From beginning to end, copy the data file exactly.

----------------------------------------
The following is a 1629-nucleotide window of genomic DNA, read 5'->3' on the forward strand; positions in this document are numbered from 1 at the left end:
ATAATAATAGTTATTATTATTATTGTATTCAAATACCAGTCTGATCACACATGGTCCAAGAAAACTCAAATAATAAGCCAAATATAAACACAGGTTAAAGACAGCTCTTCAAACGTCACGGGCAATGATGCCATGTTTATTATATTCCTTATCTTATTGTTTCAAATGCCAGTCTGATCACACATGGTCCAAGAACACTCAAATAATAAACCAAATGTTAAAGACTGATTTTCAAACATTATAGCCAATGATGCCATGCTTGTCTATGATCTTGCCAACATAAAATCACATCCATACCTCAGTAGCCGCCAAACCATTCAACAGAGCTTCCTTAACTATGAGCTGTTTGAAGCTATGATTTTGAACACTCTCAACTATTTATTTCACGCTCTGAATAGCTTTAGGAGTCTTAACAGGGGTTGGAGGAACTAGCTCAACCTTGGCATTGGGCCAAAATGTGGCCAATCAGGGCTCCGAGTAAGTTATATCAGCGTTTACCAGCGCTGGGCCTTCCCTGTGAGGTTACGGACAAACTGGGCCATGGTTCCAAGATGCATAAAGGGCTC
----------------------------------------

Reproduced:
The following is a 1629-nucleotide window of genomic DNA, read 5'->3' on the forward strand; positions in this document are numbered from 1 at the left end:
ATAATAATAGTTATTATTATTATTGTATTCAAATACCAGTCTGATCACACATGGTCCAAGAAAACTCAAATAATAAGCCAAATATAAACACAGGTTAAAGACAGCTCTTCAAACGTCACGGGCAATGATGCCATGTTTATTATATTCCTTATCTTATTGTTTCAAATGCCAGTCTGATCACACATGGTCCAAGAACACTCAAATAATAAACCAAATGTTAAAGACTGATTTTCAAACATTATAGCCAATGATGCCATGCTTGTCTATGATCTTGCCAACATAAAATCACATCCATACCTCAGTAGCCGCCAAACCATTCAACAGAGCTTCCTTAACTATGAGCTGTTTGAAGCTATGATTTTGAACACTCTCAACTATTTATTTCACGCTCTGAATAGCTTTAGGAGTCTTAACAGGGGTTGGAGGAACTAGCTCAACCTTGGCATTGGGCCAAAATGTGGCCAATCAGGGCTCCGAGTAAGTTATATCAGCGTTTACCAGCGCTGGGCCTTCCCTGTGAGGTTACGGACAAACTGGGCCATGGTTCCAAGATGCATAAAGGGCTC